Beyond the home, flexible working and dedicated common areas have been carefully planned and designed. Three separate open-air roof terraces capitalise on the development’s proximity to Central London for views of the city skyline. The terrace on the 29th floor is designed for sunrise views, and another on the 32nd floor is west-facing for sunset views. The third terrace on the sixth floor is beside a residents’ lounge.
Several of the resident spaces in the residential block feature shared social spaces, co-working areas or private rooms to entertain guests. All of this is under the care of a dedicated concierge.
“In the post-Covid environment, there is an evident trend that owner-occupiers and tenants want great multi-functional spaces within their buildings,” says Capp. “There’s also a focus on greenery among buyers, as well as a variety of work-from-home spaces.”
Artist’s impression of a resident-only co-working space at The Founding. (Picture: British Land)
The residences will be completed together with the six-storey commercial podium, named Three Deal Porters, which will have retail and F&B on the ground floor and 120,000 sq ft of office space on the remaining top floors.
The separate six-storey warehouse building, called The Dock Shed, will have 180,000 sq ft of office space and be completed at the same time.
“These two buildings will house close to 3,000 employees,” says Emma Cariaga, head of residential at British Land. “The Dock Shed is likely to be leased to a single corporate tenant, while Three Deal Porters is more likely to be sub-let to multiple tenants.”
“We want this place to be a confluence of different industries and sectors, and have a mix of residential and commercial uses. So, our vision for this new town centre is one that has broad appeal,” says Cariaga.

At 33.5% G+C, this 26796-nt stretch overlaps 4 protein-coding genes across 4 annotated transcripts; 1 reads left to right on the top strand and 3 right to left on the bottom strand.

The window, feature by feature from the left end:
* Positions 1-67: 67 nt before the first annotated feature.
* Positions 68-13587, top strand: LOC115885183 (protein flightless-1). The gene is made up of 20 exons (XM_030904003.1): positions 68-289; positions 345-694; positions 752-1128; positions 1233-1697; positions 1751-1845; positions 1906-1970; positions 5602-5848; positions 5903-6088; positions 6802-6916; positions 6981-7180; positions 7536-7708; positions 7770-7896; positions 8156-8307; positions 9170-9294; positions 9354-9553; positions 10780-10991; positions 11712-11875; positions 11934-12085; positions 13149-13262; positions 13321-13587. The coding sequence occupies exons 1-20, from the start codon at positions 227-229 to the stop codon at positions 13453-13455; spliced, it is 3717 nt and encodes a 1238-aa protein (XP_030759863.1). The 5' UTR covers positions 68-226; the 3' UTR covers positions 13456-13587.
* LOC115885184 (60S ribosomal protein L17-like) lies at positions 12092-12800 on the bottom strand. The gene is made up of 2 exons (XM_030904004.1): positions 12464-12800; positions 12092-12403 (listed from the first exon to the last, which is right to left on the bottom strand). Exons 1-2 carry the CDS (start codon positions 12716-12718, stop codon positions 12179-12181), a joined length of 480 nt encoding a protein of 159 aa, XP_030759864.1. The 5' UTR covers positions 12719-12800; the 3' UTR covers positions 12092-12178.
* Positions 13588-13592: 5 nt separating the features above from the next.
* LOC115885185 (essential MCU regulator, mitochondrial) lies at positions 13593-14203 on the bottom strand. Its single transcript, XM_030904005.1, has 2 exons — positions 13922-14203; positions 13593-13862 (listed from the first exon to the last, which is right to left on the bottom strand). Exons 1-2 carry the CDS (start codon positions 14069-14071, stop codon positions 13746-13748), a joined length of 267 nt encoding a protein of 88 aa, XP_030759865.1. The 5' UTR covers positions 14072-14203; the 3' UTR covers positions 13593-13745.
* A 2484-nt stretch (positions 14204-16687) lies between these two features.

GBP3.6 billion development cost for Canada Water master plan

As the largest dockland rejuvenation project in Southeast London, Canada Water has an approximate development cost of GBP3.6 billion stretched over a 10- to 15-year development period.
With the completion of the development, the developer would have added a new commercial high street; 3.8km of pedestrianised streets; 12 acres (4.9ha) of public spaces including a town square; one million sq ft of retail, F&B, and entertainment spaces; two million sq ft of office space; and about 3,000 new homes.
The future high street will feature several low-density, low-rise commercial buildings, and will link Canada Water station to Surrey Quays station. Other improvements include lakeside landscaping, greenery, and a focus on sustainable construction methods and sustainable features built into the new buildings.
“The overall master plan is very mixed-use with a roughly 50:50 residential-to-commercial ratio. This is an unusual planning decision in London, where neighbourhoods are usually dominated by one or the other,” says Cariaga.
A newly landscaped lake, a former dockyard and future master-plan phases are located near the residences. (Picture: British Land)
Planning restrictions in London have pushed the developer to situate low-density developments amid high-rise buildings around high-footfall areas such as commercial zones and transport nodes. At Canada Water, this height restriction protects the unobstructed views between St Paul’s Cathedral and Greenwich Park.
According to Cariaga, this has forced the developer to focus on the intensity of land use and high footfall areas, and curate the types of commercial activities within the master plan, especially along the high street.
The launch of The Founding presents Singapore buyers with a rare early opportunity to buy into an up-and-coming master-planned project in London before prices increase in subsequent sales phases, says Chua Shir Yee, head of international residential sales at JLL Singapore.
“The project is strategically located close to financial hubs like Canary Wharf and several higher educational institutions. Thus, the catchment of tenants who would be keen to rent is large and sustainable, and interest would be supported by the mixed-use nature of the project,” she says.
Chua adds that the favourable exchange rate between SGD and GBP has translated into more enquiries from Singapore-based buyers keen to pick up affordable residential real estate in London. “Many of our clients approach us to find property for their children studying or working in London, so this is a good opportunity for them to acquire rather than rent,” she says.